Wednesday, May 5, 2010

The Political Pitfalls of Settled Science

My column today looks behind a couple of scientific "advances" to the political shadow that trails behind them. The first is a new corn-based plastic, and the other is a new report on the link researchers claim to have found between spanking children and violent behavior in the same children later in life.

If you want to read the expanded version that includes references to Francis Bacon (I knew that would get your attention) and politico-environmental corruption in New York State, go to my more theologically and philosophically oriented blog, Piety and Humanity, "When Science is in the Saddle."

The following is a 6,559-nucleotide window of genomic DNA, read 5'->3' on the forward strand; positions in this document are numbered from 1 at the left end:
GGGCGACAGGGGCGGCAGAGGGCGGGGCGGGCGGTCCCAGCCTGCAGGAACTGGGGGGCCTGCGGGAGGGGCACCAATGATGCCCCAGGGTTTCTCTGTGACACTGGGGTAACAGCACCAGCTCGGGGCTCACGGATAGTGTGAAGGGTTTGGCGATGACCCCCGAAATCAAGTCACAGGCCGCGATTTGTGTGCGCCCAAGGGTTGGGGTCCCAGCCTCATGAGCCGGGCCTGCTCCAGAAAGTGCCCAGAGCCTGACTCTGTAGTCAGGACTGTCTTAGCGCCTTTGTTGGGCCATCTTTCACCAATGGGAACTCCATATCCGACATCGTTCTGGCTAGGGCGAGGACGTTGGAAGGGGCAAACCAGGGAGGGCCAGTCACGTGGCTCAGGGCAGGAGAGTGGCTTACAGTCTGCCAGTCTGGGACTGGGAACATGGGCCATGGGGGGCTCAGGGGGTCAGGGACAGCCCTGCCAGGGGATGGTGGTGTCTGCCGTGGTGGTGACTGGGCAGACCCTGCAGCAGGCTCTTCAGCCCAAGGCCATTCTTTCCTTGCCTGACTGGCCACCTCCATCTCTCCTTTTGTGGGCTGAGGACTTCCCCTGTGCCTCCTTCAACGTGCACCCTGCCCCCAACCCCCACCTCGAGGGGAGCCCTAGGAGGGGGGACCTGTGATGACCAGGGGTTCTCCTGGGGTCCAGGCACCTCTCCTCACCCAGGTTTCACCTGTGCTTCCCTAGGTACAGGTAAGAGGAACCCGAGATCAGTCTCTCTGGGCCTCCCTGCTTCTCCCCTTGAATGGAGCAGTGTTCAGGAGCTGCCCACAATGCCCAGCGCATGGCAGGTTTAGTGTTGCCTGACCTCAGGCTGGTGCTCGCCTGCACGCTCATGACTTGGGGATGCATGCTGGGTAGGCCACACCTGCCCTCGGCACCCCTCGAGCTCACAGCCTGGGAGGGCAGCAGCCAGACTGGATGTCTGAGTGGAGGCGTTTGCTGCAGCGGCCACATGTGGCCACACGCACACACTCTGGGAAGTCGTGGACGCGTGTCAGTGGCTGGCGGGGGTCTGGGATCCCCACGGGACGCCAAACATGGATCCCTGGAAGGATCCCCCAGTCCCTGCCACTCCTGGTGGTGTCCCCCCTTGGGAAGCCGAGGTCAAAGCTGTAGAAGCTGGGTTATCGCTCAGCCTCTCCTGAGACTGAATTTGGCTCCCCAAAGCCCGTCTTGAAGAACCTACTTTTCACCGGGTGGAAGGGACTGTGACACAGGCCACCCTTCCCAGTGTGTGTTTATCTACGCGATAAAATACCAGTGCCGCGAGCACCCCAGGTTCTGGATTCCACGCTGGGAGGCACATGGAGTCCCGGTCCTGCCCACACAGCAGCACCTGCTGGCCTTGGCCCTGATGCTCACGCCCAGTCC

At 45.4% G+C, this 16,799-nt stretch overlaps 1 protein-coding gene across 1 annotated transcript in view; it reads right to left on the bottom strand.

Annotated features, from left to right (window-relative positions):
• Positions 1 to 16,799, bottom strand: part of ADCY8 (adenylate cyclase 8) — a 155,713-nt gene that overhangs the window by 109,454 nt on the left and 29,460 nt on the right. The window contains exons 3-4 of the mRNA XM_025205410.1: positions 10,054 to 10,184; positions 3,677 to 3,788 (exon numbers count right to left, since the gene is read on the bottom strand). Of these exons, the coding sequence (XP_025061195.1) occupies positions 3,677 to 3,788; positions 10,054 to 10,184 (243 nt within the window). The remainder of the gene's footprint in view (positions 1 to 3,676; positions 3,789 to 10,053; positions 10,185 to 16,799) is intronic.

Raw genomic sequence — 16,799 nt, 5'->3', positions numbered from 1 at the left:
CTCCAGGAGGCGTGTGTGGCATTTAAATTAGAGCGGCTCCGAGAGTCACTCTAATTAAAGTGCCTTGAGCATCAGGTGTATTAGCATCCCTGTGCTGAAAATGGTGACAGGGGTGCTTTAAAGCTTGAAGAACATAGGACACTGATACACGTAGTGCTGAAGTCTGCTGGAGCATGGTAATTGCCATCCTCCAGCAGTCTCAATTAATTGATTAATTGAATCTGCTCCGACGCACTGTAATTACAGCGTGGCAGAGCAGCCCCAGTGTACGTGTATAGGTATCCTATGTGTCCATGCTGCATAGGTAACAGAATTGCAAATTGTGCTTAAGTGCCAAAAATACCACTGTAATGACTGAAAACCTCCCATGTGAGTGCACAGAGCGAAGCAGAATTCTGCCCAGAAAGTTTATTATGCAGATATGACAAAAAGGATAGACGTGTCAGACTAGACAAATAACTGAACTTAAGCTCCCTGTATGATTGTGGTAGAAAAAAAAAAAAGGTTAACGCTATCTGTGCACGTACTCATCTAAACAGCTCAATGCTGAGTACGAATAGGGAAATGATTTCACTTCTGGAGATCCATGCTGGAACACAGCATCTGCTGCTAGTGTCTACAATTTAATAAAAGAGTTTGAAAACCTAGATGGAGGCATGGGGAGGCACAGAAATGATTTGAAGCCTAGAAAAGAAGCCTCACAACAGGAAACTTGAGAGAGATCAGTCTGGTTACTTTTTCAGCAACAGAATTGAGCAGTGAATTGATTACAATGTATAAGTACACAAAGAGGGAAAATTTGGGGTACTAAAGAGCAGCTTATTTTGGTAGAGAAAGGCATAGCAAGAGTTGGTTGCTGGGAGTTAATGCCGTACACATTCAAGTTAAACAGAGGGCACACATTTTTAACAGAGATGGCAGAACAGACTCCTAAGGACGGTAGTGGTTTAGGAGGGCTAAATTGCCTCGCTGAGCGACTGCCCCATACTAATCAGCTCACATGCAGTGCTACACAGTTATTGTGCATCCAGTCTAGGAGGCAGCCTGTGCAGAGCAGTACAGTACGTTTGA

To be modern is to live in a world of man-made marvels that continually astound, that give us ever-growing power over space and time, and yet that leave us perhaps more subjugated than we realize at first. TIME magazine reports on two recent proud conquests of nature, one industrial and the other human. The politics of it, however, require some unveiling. ...

The conquest of nature necessarily points us, and without pausing for a breath, to the conquest of human nature. If the one is problematic, the other is treacherous at the very least. ...

As we have discovered in the global warming controversy, whenever people try to get quickly past public discussion to public policy with the conversation-stopping phrase “the science is settled,” you can be sure that there is more than dispassionate science at issue.

Of course, this is just a teaser. To read the whole thing, go to, "The Political Pitfalls of Settled Science."

No comments: